Sorry, guys, I was sleeping at the wheel last week. I woke up on Friday morning, proud and liberated that I'd finally finished the edit of my Times cookbook, and promptly realized that I'd totally forgotten to write my weekly cooking column here on food52. Merrill made me write "I am a very naughty food52er" fifty-two times on our whiteboard, and now all is forgiven.
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So, today, inspired by a huge bunch of flowering chives and fresh eggs that I'd bought at the Greenmarket (and marginally less inspired by the sprouting potatoes on my countertop), I set out to make tortilla, the Spanish egg-and-potato cake, with a chive and garlic aioli. My twins at my side, eager to make a mess, I got to work.
If you've never made tortilla, it's similar to a frittata but with more structure. I like to slice the potatoes super-thin on a mandoline because I like the layers of potato to appear like puff pastry, a fine strata. Before mixing them with the egg, we spread the slices of potato -- slicked with oil and seasoned with salt -- on a baking sheet and roasted them until the ones at the center were tender and those on the perimeter a little crisp. Once they cooled, we mixed them with just enough beaten eggs to coat them like a sauce -- and you want to get in there and mix them with your hands so you can separate the potato slices. If you're doing this with 3-year-olds, watch with mild alarm as they lick their fingers.
I cooked the tortilla in a well-seasoned, round-sided cast iron skillet to create the famous rounded button shape known to tortilla. You can use whatever kind of pan you want, but if you'd like to avoid screaming when your tortilla sticks to the base of the pan, then use either well-seasoned cast iron or nonstick.
Then it's all about low and slow -- let the tortilla crisp slowly like you would duck skin. And turn it a few times (do this over the sink so any hot oil drips into the sink and not onto your toes or into the crevices of your stove).
And don't forget the aioli, which is a bit of a cheat. We made a chive and garlic oil by puréeing the heck out of the chives, a few garlic cloves and just enough oil to bind them. It should be pulpy and a little coarse. Then my kids whisked this into Hellmann's mayonnaise until they declared it adequately "spicy." You can make your own mayonnaise if you want, and we will applaud you.
Tortilla with Chive and Garlic Aioli
Serves 6 as an hors d'oeuvre or 2 for lunch (with salad)
1 3/4 pounds white or baking potatoes
6 tablespoons olive oil, plus more for cooking the tortilla
6 large eggs
Freshly ground black pepper
1/2 cup chives cut into 1-inch-long slices
5 garlic cloves
1/2 cup Hellmann's mayonnaise, or homemade
1. Heat the oven to 375 degrees. Peel the potatoes, then rinse them. Slice them as thinly as possible (1/16 inch thick) on a mandoline, and discard the nubby ends. Spread the potato slices on a baking sheet, sprinkle with 2 tablespoons olive oil, season with salt and toss to coat -- do this with your hands, which is the only way to coat them evenly; plus it's good for your skin.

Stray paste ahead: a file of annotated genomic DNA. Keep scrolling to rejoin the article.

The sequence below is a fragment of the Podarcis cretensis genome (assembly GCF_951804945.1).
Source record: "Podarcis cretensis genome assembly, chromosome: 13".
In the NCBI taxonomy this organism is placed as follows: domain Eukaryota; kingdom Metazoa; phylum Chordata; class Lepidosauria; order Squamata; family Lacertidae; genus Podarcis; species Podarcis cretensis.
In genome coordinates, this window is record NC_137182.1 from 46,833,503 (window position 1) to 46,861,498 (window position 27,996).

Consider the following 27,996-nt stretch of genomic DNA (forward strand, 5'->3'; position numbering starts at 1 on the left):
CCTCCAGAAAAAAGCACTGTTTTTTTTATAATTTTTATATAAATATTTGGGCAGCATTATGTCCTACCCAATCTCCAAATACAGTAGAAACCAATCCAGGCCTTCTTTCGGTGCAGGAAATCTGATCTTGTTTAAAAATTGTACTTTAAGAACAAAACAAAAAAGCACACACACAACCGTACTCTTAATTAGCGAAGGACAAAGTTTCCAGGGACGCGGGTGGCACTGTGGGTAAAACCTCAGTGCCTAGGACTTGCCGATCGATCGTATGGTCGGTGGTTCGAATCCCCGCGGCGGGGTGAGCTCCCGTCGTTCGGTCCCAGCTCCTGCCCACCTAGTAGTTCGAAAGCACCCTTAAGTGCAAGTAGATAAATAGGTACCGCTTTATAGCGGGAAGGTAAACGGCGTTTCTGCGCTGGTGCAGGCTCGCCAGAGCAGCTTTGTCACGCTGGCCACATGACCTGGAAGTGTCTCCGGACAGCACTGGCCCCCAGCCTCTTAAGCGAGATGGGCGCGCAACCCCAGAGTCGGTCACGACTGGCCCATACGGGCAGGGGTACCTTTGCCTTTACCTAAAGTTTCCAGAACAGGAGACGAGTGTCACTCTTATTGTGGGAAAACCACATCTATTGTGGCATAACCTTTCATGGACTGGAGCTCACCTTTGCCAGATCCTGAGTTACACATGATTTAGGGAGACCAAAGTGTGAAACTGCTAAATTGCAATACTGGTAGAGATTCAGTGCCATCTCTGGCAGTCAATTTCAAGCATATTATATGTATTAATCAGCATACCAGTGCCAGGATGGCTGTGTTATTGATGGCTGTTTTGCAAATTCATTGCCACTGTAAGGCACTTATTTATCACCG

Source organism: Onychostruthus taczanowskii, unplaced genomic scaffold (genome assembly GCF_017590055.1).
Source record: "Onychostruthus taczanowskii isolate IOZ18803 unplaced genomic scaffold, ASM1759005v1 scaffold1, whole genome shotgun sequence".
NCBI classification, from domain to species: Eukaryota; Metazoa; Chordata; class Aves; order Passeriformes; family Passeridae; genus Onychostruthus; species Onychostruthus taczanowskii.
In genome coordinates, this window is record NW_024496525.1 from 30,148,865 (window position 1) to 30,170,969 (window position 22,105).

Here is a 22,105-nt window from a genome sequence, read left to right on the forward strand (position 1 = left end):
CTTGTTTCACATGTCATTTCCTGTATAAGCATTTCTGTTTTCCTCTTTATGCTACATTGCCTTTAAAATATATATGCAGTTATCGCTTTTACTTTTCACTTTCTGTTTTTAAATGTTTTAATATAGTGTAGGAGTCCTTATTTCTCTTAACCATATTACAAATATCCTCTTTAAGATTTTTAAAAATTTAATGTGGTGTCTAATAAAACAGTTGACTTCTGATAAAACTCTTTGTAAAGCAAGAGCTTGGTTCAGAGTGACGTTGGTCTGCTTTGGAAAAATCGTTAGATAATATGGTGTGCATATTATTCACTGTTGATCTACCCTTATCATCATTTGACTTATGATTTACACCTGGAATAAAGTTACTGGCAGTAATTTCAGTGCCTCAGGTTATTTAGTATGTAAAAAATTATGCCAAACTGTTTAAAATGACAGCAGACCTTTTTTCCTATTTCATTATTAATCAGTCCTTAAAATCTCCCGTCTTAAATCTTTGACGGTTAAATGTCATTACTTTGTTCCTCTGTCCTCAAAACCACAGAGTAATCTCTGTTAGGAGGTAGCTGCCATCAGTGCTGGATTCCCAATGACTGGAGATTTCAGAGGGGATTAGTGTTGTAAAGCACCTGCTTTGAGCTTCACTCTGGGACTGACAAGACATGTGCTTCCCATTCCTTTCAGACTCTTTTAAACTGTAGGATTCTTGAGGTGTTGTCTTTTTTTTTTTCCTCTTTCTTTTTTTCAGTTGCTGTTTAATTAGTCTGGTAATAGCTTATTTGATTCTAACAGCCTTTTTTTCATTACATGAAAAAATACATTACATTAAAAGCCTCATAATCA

2. Roast the potatoes for 15 minutes. Turn the potatoes with a spatula and roast for another 10. The potatoes are done when they're tender and the ones on the perimeter are getting brown and crisp. Remove from the oven and let cool.
3. Crack the eggs into a large bowl and whisk until blended and frothy. Add the cooled potatoes and a good bunch of pepper (I like it coarse). Blend with your hands, taking care to separate the potato slices without breaking them.
4. Generously coat the base of a well-seasoned 9-inch cast iron (or nonstick) skillet with olive oil and set over medium heat. Crush two of the garlic cloves and add to the pan. When they begin sizzling, slide in the egg and potato mixture. Arrange and press the potatoes so they're mostly lying flat. Reduce the heat to low (or medium-low if you have a meek stove) and let cook for 20 minutes. Check from time to time, slipping a spatula under one edge and lifting, to see if the tortilla is cooking too slowly or too quickly. By the end of 20 minutes, the base should be golden brown.
5. Now get ready to turn it -- this is the only tricky part about making tortilla. Get a baking sheet without a raised edge (or thin cutting board) and lay it, inverted, over the skillet. Then using oven mitts on both hands, lift the skillet, holding the pan on top and take it over to your sink, then swiftly invert the two, so the tortilla falls onto the baking sheet. Set down on the counter. Breathe.
6. If any pieces stick to the skillet, pry them off and either patch up the tortilla or eat the bits. Add more oil to the skillet if needed, then slide the tortilla back into the skillet (browned side up) and place back on the heat to cook the other side, 15 minutes.
7. Now don't hate me, but I'm going to have you flip the tortilla again and cook it for 10 more minutes on the first side. Then you can shut off the heat and call it done. Serve it at room temperature, inverted onto a platter.
8. Time to make the aioli: combine the chives and remaining 3 cloves garlic in a food processor or blender. With the machine running, slowly drizzle in the oil through the feed tube and let it purée until the chives are fully pulverized. You may need to scrape down the sides of the bowl once or twice. Season with salt.
9. Put the mayonnaise in a bowl. Add the chive-and-garlic oil, 1 tablespoon at a time (to taste), and blend with the mayonnaise. Adjust seasoning as desired. Serve alongside the tortilla, which should be cut into wedges.
A New Way to Dinner, co-authored by Food52's founders Amanda Hesser and Merrill Stubbs, is an indispensable playbook for stress-free meal-planning (hint: cook foundational dishes on the weekend and mix and match ‘em through the week).